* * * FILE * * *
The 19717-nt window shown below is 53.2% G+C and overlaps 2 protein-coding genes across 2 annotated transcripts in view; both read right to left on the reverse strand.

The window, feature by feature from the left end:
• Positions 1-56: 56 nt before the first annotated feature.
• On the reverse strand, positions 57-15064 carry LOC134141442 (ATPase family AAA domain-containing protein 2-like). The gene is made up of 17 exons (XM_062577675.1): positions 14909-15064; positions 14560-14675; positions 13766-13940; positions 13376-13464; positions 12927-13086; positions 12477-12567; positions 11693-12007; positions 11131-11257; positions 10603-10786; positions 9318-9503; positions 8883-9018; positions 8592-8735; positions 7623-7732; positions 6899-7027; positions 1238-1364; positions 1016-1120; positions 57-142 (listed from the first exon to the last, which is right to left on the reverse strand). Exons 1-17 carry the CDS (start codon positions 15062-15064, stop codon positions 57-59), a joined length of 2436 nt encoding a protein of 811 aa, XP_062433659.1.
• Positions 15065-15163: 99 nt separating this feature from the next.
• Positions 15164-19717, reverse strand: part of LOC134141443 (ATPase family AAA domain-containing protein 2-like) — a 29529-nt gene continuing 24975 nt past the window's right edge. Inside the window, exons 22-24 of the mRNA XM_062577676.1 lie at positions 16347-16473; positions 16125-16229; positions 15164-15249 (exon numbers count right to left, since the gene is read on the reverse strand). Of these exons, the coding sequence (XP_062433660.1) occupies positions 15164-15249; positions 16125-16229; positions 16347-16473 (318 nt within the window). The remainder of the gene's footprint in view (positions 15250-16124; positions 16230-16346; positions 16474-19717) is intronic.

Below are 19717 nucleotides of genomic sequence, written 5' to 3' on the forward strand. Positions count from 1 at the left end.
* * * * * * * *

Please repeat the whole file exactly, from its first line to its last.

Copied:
The 19717-nt window shown below is 53.2% G+C and overlaps 2 protein-coding genes across 2 annotated transcripts in view; both read right to left on the reverse strand.

The window, feature by feature from the left end:
• Positions 1-56: 56 nt before the first annotated feature.
• On the reverse strand, positions 57-15064 carry LOC134141442 (ATPase family AAA domain-containing protein 2-like). The gene is made up of 17 exons (XM_062577675.1): positions 14909-15064; positions 14560-14675; positions 13766-13940; positions 13376-13464; positions 12927-13086; positions 12477-12567; positions 11693-12007; positions 11131-11257; positions 10603-10786; positions 9318-9503; positions 8883-9018; positions 8592-8735; positions 7623-7732; positions 6899-7027; positions 1238-1364; positions 1016-1120; positions 57-142 (listed from the first exon to the last, which is right to left on the reverse strand). Exons 1-17 carry the CDS (start codon positions 15062-15064, stop codon positions 57-59), a joined length of 2436 nt encoding a protein of 811 aa, XP_062433659.1.
• Positions 15065-15163: 99 nt separating this feature from the next.
• Positions 15164-19717, reverse strand: part of LOC134141443 (ATPase family AAA domain-containing protein 2-like) — a 29529-nt gene continuing 24975 nt past the window's right edge. Inside the window, exons 22-24 of the mRNA XM_062577676.1 lie at positions 16347-16473; positions 16125-16229; positions 15164-15249 (exon numbers count right to left, since the gene is read on the reverse strand). Of these exons, the coding sequence (XP_062433660.1) occupies positions 15164-15249; positions 16125-16229; positions 16347-16473 (318 nt within the window). The remainder of the gene's footprint in view (positions 15250-16124; positions 16230-16346; positions 16474-19717) is intronic.

Below are 19717 nucleotides of genomic sequence, written 5' to 3' on the forward strand. Positions count from 1 at the left end.